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  • Writer's pictureDina

The Brutal 80-20 Rule in American Academia

In the US, approximately 80% of university faculty with doctorates graduated from 20% of US universities.

Inside Higher Ed conducted a new survey examining faculty recruitment and retention models at universities with doctoral degree programs.

Researchers caution that the training of academic faculty is extremely unbalanced across the globe. Also, the few faculty members a university produces, the more likely it is to have higher faculty turnover rate.

Researchers also found that the five most common doctoral degree conferring universities—University of Michigan - Ann Arbor, University of Wisconsin - Madison, University of California, Berkeley, Harvard University, and Stanford University — produced one eighth of all faculty members in the United States!

(Source: Nature)

But why? Let's take a closer look at the survey's conclusions.

A Closed Recruiting Network

A 2015 study of tenured professors and tenure track positions in history, business, and computer science doctorate-granting programs found that 25% of universities and institutions produced 71% - 86% of tenured professors in the field.

A 2012 study of programs in Political Science found that doctoral degree holders from Harvard, Princeton, Stanford and the University of Michigan make up 20% of tenured faculty at more than 100 universities and institutions; half of the faculty members with doctoral degrees graduated from programs at top 11 universities.

(Jongho Shin/iStock/Getty Images Plus)

The new study, published today in Nature, analyzed hiring patterns in 107 fields, from the humanities to the natural sciences.

The dataset used, from an academic research sector under Academic Analytics, includes employment records of all tenured faculty members at nearly 400 doctoral-granting university institutions in the US between 2011 and 2020.

In addition to the disproportionate number of faculty receiving their PhDs from a few institutions, the new study also observed "pervasive levels of university prestige."

Through their analysis of the survey, researchers found that between 5% and 23% of faculty members were employed by universities that were more prestigious than the universities where they earned their doctorates, depending on the subject area. The "upward mobility" rates were 12% and 13% for the humanities, mathematics and computing, respectively, and 21% for medicine and health.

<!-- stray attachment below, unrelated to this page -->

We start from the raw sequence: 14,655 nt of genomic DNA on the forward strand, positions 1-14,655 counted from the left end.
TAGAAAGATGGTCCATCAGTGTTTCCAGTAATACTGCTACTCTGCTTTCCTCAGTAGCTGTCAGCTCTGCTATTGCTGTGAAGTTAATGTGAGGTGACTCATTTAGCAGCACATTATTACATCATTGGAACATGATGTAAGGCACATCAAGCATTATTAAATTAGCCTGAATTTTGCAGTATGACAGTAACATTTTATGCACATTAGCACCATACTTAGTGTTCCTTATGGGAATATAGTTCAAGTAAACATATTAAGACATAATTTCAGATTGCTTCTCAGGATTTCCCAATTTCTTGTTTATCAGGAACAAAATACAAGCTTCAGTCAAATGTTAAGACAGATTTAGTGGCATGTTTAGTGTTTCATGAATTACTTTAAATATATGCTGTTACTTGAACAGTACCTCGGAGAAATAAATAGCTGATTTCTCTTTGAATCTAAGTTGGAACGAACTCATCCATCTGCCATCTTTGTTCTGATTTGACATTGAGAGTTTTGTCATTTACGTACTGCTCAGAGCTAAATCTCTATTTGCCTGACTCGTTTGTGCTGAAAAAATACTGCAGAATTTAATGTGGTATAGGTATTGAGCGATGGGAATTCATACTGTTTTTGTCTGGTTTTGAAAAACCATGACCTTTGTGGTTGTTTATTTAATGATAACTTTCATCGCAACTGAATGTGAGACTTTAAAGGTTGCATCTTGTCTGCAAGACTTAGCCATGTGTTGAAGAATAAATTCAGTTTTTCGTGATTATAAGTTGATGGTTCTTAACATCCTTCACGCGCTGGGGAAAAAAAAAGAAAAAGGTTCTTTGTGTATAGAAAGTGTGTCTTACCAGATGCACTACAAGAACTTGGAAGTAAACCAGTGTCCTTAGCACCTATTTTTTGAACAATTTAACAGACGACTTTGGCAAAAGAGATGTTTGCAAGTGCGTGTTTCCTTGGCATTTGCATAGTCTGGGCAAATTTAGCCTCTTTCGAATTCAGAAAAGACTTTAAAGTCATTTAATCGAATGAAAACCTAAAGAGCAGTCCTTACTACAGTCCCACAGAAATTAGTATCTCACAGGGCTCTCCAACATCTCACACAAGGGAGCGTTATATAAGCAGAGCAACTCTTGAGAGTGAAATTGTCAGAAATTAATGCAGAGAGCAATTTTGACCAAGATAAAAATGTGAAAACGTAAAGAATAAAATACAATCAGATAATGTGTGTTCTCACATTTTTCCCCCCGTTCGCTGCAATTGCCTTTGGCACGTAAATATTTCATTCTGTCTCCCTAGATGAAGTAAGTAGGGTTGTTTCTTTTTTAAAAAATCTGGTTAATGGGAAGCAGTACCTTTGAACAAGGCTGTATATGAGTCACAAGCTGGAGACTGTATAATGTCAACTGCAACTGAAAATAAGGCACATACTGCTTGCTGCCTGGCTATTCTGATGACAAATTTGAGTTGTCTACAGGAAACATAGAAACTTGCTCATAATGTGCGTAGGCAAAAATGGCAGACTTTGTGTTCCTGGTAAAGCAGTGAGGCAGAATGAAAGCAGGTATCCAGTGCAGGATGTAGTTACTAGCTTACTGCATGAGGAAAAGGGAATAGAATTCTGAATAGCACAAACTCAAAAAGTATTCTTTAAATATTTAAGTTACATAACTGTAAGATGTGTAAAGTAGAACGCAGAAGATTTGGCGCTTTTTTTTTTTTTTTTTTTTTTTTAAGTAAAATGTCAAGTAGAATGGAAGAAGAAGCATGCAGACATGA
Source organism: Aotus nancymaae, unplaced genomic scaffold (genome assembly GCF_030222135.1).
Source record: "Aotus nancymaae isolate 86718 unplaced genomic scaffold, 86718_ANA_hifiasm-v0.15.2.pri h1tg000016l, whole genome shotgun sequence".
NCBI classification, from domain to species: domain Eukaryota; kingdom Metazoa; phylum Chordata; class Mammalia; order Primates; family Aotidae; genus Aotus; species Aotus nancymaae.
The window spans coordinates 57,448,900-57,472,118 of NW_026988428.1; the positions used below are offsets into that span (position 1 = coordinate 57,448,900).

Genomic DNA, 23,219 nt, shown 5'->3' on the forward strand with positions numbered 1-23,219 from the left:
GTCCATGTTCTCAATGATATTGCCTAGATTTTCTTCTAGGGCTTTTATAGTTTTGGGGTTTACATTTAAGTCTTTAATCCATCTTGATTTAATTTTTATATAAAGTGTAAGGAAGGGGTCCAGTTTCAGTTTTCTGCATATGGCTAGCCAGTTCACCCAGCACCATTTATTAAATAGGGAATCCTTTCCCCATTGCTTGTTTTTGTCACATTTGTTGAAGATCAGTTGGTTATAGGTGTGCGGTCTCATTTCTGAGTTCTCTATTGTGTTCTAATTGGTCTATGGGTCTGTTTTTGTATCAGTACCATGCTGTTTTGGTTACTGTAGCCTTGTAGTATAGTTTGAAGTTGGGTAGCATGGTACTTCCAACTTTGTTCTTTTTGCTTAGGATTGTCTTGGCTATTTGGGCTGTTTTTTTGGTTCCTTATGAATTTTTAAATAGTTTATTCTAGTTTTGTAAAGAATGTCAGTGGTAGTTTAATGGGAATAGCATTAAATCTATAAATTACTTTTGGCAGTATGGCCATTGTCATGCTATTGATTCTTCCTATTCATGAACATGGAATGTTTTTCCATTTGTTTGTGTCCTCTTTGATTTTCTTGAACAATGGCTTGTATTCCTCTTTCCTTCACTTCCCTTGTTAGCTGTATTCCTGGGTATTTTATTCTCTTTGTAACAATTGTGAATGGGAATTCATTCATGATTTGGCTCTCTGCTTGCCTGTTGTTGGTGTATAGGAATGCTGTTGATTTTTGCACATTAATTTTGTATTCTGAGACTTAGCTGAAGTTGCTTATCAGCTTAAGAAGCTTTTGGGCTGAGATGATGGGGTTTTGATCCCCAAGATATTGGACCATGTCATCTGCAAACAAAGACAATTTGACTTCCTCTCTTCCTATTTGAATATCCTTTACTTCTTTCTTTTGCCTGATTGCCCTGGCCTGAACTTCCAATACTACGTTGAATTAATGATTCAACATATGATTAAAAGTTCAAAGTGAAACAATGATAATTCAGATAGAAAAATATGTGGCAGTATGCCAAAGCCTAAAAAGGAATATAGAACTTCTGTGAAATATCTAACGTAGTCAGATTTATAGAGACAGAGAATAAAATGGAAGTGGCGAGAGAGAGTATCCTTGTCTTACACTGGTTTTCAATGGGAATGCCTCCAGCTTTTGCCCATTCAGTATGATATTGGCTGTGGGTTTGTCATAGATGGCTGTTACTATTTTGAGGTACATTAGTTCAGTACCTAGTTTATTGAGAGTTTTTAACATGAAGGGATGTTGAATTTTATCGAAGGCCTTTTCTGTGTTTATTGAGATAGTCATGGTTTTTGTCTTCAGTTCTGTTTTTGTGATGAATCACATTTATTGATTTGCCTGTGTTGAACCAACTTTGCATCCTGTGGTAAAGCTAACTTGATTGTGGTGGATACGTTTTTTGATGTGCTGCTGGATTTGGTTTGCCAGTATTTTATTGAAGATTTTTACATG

The study surveyed the top 10 universities and institutions in many disciplines and found that 23% of positions at these top 10 were occupied by graduates from five universities: UC Berkeley, Harvard, Stanford, University of Wisconsin-Madison, and Columbia University.

This pattern of recruiting creates a network of prestigious universities, where they exchange faculty resources with each other, but rarely absorb those from universities outside the network.

The study also analyzed the phenomenon of "self-employment" among doctoral students at US universities. The term refers to when Ph.D. students take faculty positions at their schools. "Self employment" accounts for 9% of all professors in the US, and 11% of professors who received college education in the US in this sample.

Interestingly, researchers found that self-employed faculty members were at greater risk of attrition than non-self-employed faculty members, especially in criminal justice, criminology, and industrial engineering, where attrition rates were 1.9 and 1.8 times higher, respectively, than other faculty members .

Their Well-Educated Family

Beyond hiring patterns, other recent studies have some interesting findings. A paper in the Nature: Human Behaviour found that 22% of tenured faculty members have parents who also received doctoral degrees.

These findings suggest that the position of professor has traditionally been produced among the socioeconomically privileged, which is likely to profoundly affect their scholarship and output.

Other research has also shown that, especially among PhDs in economics, there is an increasing proportion of at least one parent with a bachelor's degree or higher.

Aaron Clauset, a professor of Computer Science at the University of Colorado and co-author of the articles "Recruiting Prestige" and "PhD Parents," argues that there is certainly a link between the two results, and that these two patterns seem highly likely to profoundly affect academia.

The level of overrepresentation in this very small group is staggering, and the real benefit of these two studies is that they quantify these patterns in great detail and point out which details require more causal research. Clauset sees this as an area of research where studies they've conducted is just a beginning.

Most research about prestige recruiting, including this most recent one, exclusively examines universities and institutions that offer doctoral degrees. Hiring patterns can look very different when institutions that only offer associate, bachelor's and master's degrees are taken into account. Last but not least, these studies typically do not include those who eventually left the tenure track.

When it comes to academic planning, employment prospects are becoming an increasingly crucial factor for students and their families. Things can get far more complicated when students find out that what they have chosen to study for passion present very limited career choices.

At Enlighteens, we believe that practical considerations are just as important as motivation when it comes to academic and career planning. To us, every student has a different set of strengths and passions, and we are here to provide our best assistance to help them and their families achieve their goals, with the bigger picture in mind.

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